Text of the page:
It turns out, we were right; we just were looking at the wrong toys. In a recent article on Softpedia, Gabriela “Gaby” Vatu provides confirmation of what we have believed would happen with the continuing emergence of IoT. Effectively, internet-connected devices can collect vast troves of our data and become easily compromised, resulting in privacy and legal issues.

Like it or not, the Internet of Things (IoT) is happening. Ceiling fans, thermostats, coffee makers, refrigerators, and light bulbs are all finding their way to the Web. The world is undoubtedly becoming more connected, bringing with it an estimated 200 billion connected objects by —or nearly 26 connected objects for every human on Earth—with an estimated value ranging between 14 and 19 trillion dollars across the global economy.child privacy

Unfortunately, there will be many instances where that human with the 26 connected devices is a child. What happens then? What happens when that connected object isn’t something like a light switch, but instead is a toy that the child is interacting with? We must have a way to protect children, but allow for the modernization and future of play.

Protecting Children from IoT

The safety and privacy of connected toys will warrant much effort from manufacturers and parents alike. Nanny cams have already been hacked, and the latest details on CloudPets is only one of many breaches in IoT security to come.

As the Softpedia article alluded, “IoT devices, as a whole, have serious security problems and have been hacked countless times.” In order to address the concerns of parents, et al., manufacturers must begin to build in mechanisms to update firmware when security breaches are detected. If such mechanisms are not deployed, various legal authorities will step in place to limit access to devices that have a track record of being hacked. In the case of the Cayla doll, the German government banned the toy due to security problems and fear that the internet connection used to answer kids’ questions could be hacked easily.

Germany’s act is laudable, no doubt, as it will put great stress on the manufacturer to release security updates and, potentially, recall the device to protect children from the problems that can come from these devices. However, if manufacturers fail to plan for problems in advance of attacks, the problem will only continue. Specifically, and as previously mentioned, mechanisms must be designed into the devices that allow for automatic updates of firmware. As the device is connected to the internet, all connections must be secured with TLS, and the databases that are used to maintain user information must be well maintained and secured (ideally with a SALT) to prevent the confidential information from being used should a breach occur.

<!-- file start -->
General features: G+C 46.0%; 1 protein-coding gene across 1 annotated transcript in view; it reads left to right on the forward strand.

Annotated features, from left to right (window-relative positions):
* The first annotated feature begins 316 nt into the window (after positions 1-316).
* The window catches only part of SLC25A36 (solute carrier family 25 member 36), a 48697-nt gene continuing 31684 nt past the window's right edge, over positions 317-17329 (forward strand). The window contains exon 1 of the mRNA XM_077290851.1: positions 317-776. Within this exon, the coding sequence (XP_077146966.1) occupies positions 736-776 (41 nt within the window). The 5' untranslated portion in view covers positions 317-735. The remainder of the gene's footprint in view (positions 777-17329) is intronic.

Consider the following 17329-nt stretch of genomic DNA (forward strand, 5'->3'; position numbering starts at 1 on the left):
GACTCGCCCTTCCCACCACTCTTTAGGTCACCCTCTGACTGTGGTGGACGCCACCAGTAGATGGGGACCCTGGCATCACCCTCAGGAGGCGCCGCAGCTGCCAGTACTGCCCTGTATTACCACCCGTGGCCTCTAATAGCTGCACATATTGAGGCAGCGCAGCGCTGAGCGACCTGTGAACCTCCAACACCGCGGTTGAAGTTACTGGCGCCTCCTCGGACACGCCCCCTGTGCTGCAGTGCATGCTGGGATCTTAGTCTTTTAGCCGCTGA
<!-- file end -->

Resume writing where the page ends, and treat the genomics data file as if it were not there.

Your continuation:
Additionally, manufacturers that are maintaining any confidential information need to be sure they are monitoring all connections from each device to their data center in order to guarantee the integrity of the information being sent to and from the device. Network forensic information is key to recovering from a data breach and should be part of any IoT manufacturer’s design architecture.

Take a look at a recent post on Popular Apps: Your Child’s or Teen’s Data Privacy to read about how data privacy is becoming a big issue with regard to the apps our kids use.

Justin

Justin Jett is Director of Audit and Compliance at Plixer with roles ranging from system administration of web services to technical product marketing for Plixer’s incident response system, Scrutinizer. Jett, a graduate of the University of Maine at Farmington, is an avid learner of all things security, with a particular interest in TLS and DNS attacks.

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